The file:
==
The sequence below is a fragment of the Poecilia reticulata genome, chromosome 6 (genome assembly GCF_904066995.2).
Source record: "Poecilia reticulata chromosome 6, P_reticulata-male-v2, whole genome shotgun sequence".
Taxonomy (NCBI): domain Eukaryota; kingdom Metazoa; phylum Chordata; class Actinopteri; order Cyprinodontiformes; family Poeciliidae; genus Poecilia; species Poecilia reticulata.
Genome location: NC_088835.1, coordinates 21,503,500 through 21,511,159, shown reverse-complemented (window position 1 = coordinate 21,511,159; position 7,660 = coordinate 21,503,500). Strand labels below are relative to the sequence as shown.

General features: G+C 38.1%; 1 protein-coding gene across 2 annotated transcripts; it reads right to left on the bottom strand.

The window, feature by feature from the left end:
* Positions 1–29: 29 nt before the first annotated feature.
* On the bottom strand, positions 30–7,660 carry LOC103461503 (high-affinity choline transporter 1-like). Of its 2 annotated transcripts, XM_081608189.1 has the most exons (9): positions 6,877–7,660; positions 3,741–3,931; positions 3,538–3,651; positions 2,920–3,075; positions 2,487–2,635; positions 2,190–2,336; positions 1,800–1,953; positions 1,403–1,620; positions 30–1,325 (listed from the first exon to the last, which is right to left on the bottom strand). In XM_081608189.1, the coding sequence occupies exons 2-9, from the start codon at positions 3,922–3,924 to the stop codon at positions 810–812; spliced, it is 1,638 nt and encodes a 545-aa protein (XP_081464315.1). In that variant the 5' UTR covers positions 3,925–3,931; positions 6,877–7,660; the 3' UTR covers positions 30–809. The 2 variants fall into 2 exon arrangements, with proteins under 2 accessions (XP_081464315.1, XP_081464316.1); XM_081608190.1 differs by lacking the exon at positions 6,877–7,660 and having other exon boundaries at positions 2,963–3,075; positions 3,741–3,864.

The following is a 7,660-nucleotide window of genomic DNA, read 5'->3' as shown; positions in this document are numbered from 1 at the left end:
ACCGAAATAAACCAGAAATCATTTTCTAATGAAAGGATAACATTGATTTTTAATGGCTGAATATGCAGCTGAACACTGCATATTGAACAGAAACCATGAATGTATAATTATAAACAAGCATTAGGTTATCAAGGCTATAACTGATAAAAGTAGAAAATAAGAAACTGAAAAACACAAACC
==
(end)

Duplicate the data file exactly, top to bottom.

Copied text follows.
The sequence below is a fragment of the Poecilia reticulata genome, chromosome 6 (genome assembly GCF_904066995.2).
Source record: "Poecilia reticulata chromosome 6, P_reticulata-male-v2, whole genome shotgun sequence".
Taxonomy (NCBI): domain Eukaryota; kingdom Metazoa; phylum Chordata; class Actinopteri; order Cyprinodontiformes; family Poeciliidae; genus Poecilia; species Poecilia reticulata.
Genome location: NC_088835.1, coordinates 21,503,500 through 21,511,159, shown reverse-complemented (window position 1 = coordinate 21,511,159; position 7,660 = coordinate 21,503,500). Strand labels below are relative to the sequence as shown.

General features: G+C 38.1%; 1 protein-coding gene across 2 annotated transcripts; it reads right to left on the bottom strand.

The window, feature by feature from the left end:
* Positions 1–29: 29 nt before the first annotated feature.
* On the bottom strand, positions 30–7,660 carry LOC103461503 (high-affinity choline transporter 1-like). Of its 2 annotated transcripts, XM_081608189.1 has the most exons (9): positions 6,877–7,660; positions 3,741–3,931; positions 3,538–3,651; positions 2,920–3,075; positions 2,487–2,635; positions 2,190–2,336; positions 1,800–1,953; positions 1,403–1,620; positions 30–1,325 (listed from the first exon to the last, which is right to left on the bottom strand). In XM_081608189.1, the coding sequence occupies exons 2-9, from the start codon at positions 3,922–3,924 to the stop codon at positions 810–812; spliced, it is 1,638 nt and encodes a 545-aa protein (XP_081464315.1). In that variant the 5' UTR covers positions 3,925–3,931; positions 6,877–7,660; the 3' UTR covers positions 30–809. The 2 variants fall into 2 exon arrangements, with proteins under 2 accessions (XP_081464315.1, XP_081464316.1); XM_081608190.1 differs by lacking the exon at positions 6,877–7,660 and having other exon boundaries at positions 2,963–3,075; positions 3,741–3,864.

The following is a 7,660-nucleotide window of genomic DNA, read 5'->3' as shown; positions in this document are numbered from 1 at the left end:
ACCGAAATAAACCAGAAATCATTTTCTAATGAAAGGATAACATTGATTTTTAATGGCTGAATATGCAGCTGAACACTGCATATTGAACAGAAACCATGAATGTATAATTATAAACAAGCATTAGGTTATCAAGGCTATAACTGATAAAAGTAGAAAATAAGAAACTGAAAAACACAAACC